Example: Let $N=\left\{{a}_{1},{a}_{2},{a}_{3},{a}_{4},{a}_{5}\right\}$$N=\left\{{a}_{1},{a}_{2},{a}_{3},{a}_{4},{a}_{5}\right\}$N={a_(1),a_(2),a_(3),a_(4),a_(5)}N = \{ a_1, a_2, a_3, a_4, a_5 \} be a set of five individuals and $\phi$$\phi$varphi\varphi a profile over $N$$N$NN defined as follows ($\phi \left({a}_{i},{a}_{j}\right)$$\phi \left({a}_{i},{a}_{j}\right)$varphi(a_(i),a_(j))\varphi(a_i, a_j) is given by the matrix entry in the $i$$i$ii-th row and $j$$j$jj-th column):
$\begin{array}{rrrrrr}& {a}_{1}& {a}_{2}& {a}_{3}& {a}_{4}& {a}_{5}\\ {a}_{1}& 1& 1& 1& -1& 1\\ {a}_{2}& -1& -1& 1& -1& 1\\ {a}_{3}& -1& 1& 1& -1& -1\\ {a}_{4}& 1& 1& 1& 1& -1\\ {a}_{5}& -1& 1& 1& -1& -1\end{array}$$\begin{array}{r} {a}_{1} {a}_{2} {a}_{3} {a}_{4} {a}_{5}\\ {a}_{1} 1 1 1 -1 1\\ {a}_{2} -1 -1 1 -1 1\\ {a}_{3} -1 1 1 -1 -1\\ {a}_{4} 1 1 1 1 -1\\ {a}_{5} -1 1 1 -1 -1\end{array}${:[,a_(1),a_(2),a_(3),a_(4),a_(5)],[a_(1),1,1,1,-1,1],[a_(2),-1,-1,1,-1,1],[a_(3),-1,1,1,-1,-1],[a_(4),1,1,1,1,-1],[a_(5),-1,1,1,-1,-1]:}\begin{array}{rrrrrr} & a_1 & a_2 & a_3 & a_4 & a_5 \\ a_1 & 1 & 1 & 1 & -1 & 1 \\ a_2 & -1 & -1 & 1 & -1 & 1 \\ a_3 & -1 & 1 & 1 & -1 & -1 \\ a_4 & 1 & 1 & 1 & 1 & -1 \\ a_5 & -1 & 1 & 1 & -1 & -1 \end{array}
The graph representation of the above instance looks as follows:
Figure 1: The arc from an individual X to an individual Y indicates that X qualifies Y.

### 1.1. Social Rules

To determine the subset of socially qualified individuals for a given group identification instance, a so-called social rule is applied. A social rule is a function $f$$f$ff that, given a group identification instance $\left(N,\phi \right)$$\left(N,\phi \right)$(N,varphi)(N, \varphi), outputs a subset $f\left(N,\phi \right)\subseteq N$$f\left(N,\phi \right)\subseteq N$f(N,varphi)sube Nf(N, \varphi) \subseteq N which we refer to as socially qualified individuals of $N$$N$NN with respect to $f$$f$ff and $\phi$$\phi$varphi\varphi.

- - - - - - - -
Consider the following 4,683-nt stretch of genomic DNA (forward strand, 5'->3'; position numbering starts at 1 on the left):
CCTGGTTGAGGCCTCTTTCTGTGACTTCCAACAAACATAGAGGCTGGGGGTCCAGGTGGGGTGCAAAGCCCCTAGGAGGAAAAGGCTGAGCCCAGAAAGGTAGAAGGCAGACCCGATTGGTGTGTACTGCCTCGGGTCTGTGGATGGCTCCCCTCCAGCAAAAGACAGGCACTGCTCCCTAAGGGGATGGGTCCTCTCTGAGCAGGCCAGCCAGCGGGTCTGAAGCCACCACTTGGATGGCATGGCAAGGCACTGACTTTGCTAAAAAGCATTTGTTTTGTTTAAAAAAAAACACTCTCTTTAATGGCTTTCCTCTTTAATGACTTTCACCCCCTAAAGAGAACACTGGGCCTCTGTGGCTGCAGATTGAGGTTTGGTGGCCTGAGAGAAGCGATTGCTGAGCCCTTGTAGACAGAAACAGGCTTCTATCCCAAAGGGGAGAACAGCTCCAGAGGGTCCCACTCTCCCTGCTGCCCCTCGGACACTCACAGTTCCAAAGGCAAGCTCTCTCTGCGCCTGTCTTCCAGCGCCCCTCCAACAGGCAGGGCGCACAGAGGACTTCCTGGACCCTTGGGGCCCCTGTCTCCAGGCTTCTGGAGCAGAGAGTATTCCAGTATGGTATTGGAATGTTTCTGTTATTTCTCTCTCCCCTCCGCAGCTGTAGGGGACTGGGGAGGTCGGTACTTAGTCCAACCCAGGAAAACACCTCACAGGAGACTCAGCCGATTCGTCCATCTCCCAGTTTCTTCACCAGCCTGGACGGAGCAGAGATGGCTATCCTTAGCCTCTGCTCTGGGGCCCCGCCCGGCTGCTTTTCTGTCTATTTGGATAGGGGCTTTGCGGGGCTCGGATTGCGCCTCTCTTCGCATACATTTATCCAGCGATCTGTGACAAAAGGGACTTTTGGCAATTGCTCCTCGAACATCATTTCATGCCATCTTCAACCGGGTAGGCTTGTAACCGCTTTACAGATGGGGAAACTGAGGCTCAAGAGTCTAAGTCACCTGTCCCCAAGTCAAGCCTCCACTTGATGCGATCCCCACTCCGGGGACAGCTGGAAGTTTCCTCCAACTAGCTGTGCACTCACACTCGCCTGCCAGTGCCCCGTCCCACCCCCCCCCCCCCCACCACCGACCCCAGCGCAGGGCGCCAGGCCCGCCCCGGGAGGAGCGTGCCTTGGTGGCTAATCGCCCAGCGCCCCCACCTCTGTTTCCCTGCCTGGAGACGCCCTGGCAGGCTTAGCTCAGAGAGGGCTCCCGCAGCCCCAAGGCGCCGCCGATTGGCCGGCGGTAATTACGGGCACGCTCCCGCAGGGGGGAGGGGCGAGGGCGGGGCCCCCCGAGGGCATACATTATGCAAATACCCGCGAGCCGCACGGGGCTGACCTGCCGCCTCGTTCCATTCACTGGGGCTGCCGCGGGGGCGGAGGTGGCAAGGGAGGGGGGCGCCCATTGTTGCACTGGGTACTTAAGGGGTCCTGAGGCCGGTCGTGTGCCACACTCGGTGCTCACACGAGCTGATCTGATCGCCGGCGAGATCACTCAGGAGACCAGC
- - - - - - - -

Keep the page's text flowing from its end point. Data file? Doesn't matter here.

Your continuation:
In the literature, the consensus-start-respecting (CSR) rule, the liberal-start-respecting (LSR) rule, and the consent rules have received particular attention. Therefore, we make these rules the subject of our analysis in this paper.
Consensus-start-respecting rule ${f}^{\text{CSR}}$${f}^{\text{CSR}}$f^("CSR")f^{\text{CSR}}: This rule determines the socially qualified individuals iteratively. In a first step, all individuals who are qualified by everyone are considered to be socially qualified. Then, in each iteration, any individual who is qualified by any of the currently socially qualified individuals is added to the set of socially qualified individuals. Once no new individuals can be added, the iterative process terminates.
More formally, the initial set of socially qualified individuals is defined as
${K}_{0}^{\text{C}}\left(N,\phi \right)=\left\{a\in N:\phi \left({a}^{\mathrm{\prime }},a\right)=1\text{for all}{a}^{\mathrm{\prime }}\in N\right\}.$K_(0)^("C")(N,varphi)={a in N:varphi(a^('),a)=1" for all "a^(')in N}.K^{\text{C}}_0(N, \varphi) = \{a \in N : \varphi(a^\prime, a) = 1 \text{ for all } a^\prime \in N\}.